Manly (1920-1971), the organ of the Manly Union of priests associated with Manly Seminary, dealt with such issues as the Australianisation of the Church. The Swag, the quarterly journal of the National Council of Priests has hosted some lively debates since 1968.
The National Library of Australia’s classification ‘Catholic Church-Australia-Periodicals‘ lists dozens of items.
The history of the Australasian Catholic Press Association since 1955 is described in Frank Freeman’s What’s the Story?
The Australasian Catholic Record was founded in 1895 by Cardinal Moran to confront “Irreligion, Immorality and Anarchy”, and took a combative though also theologically rather diverse line. It ceased publication in 1913 but was refounded in 1923 by Archbishop Sheehan. It has published on Australian church history, theology, ethics, pastoral care, mission, spirituality and education and has aimed mainly at a clerical audience, especially in earlier years. In the mid-twentieth century, it was known for its column on subtle questions of moral theology, such as “Is it permitted to deliberately confess to a deaf priest?” The 1952 article ‘Priestly perfection’ by James Madden, President of Manly Seminary, represents a high point of clericalism, asserting that “the Priesthood … does not produce perfection, it supposes it already.”
Compass Theology Review was founded by the Missionaries of the Sacred Heart in 1967, in the turbulent times after Vatican II. It survived for fifty years. Peter Malone tells the story in Compass Theology Review: A History. The Australian Ejournal of Theology was published in Brisbane 2003-13 (archive)
The Nelen Yubu Missiological Journal (1980-2002) dealt mainly with the interface between Aboriginal society and evangelisation.
Notre Dame University’s journal Solidarity publishes on Catholic social thought and secular ethics.
ACHS has published the Journal of the Australian Catholic Historical Society since 1954. Other historical journals are Footprints, published by the Melbourne Diocesan Historical Commission, and the Proceedings of the Brisbane Catholic Historical Society.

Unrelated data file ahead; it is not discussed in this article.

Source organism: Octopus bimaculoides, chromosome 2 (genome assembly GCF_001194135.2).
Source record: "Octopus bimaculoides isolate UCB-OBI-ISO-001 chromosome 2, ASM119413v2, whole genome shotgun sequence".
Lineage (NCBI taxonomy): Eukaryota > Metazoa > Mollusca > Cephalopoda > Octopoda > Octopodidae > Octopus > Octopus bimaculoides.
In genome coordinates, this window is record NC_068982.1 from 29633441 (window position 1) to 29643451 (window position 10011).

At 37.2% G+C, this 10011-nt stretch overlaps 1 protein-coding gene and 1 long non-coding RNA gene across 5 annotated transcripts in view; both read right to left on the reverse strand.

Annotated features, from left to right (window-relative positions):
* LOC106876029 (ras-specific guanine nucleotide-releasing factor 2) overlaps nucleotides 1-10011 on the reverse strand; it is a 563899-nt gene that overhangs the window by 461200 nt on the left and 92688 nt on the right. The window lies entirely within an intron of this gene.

See also the page on Australian Catholic Intellectual Life.
In the early to mid twentieth century, cheap pamphlets were a common mode of mass communication.
The sixpenny “Green Catechism” (1938 edition) was widely used in schools to inculcate the basics of faith by rote learning.
The Australian Catholic Truth Society, founded in 1904, printed over a thousand pamphlets that were available at the back of churches for a small charge. Typical subjects were saints, scruples, “teenage topics“, Freemasonry, credit societies, and papal encyclicals. The text of a selection of them is available here.
Pamphlets were used for political polemics, such as Cardinal Moran’s ‘Rights and Duties of Labour‘ (1891) and Dr P.J. Ryan‘s anti-communist ‘Dean Hewlett Johnson’s Socialist Sixth of the World‘ (c. 1942) and ‘Said Comrade Sharkey’ (1944), (see Sharkey’s ‘Reply to Father Ryan‘)
Radio and television
Fr James Meany, parish priest of St Mark’s Drummoyne, established the commerical radio station 2SM in Sydney in 1931. Its programs included Dr Rumble‘s Question Box, which answered questions about the Catholic faith (later published as Radio Replies).
Cradio was founded in 2010 to provide online radio and podcasts.
There have been a few ventures into television.
Thanks to Emilie Ng for suggesting the writing of this page.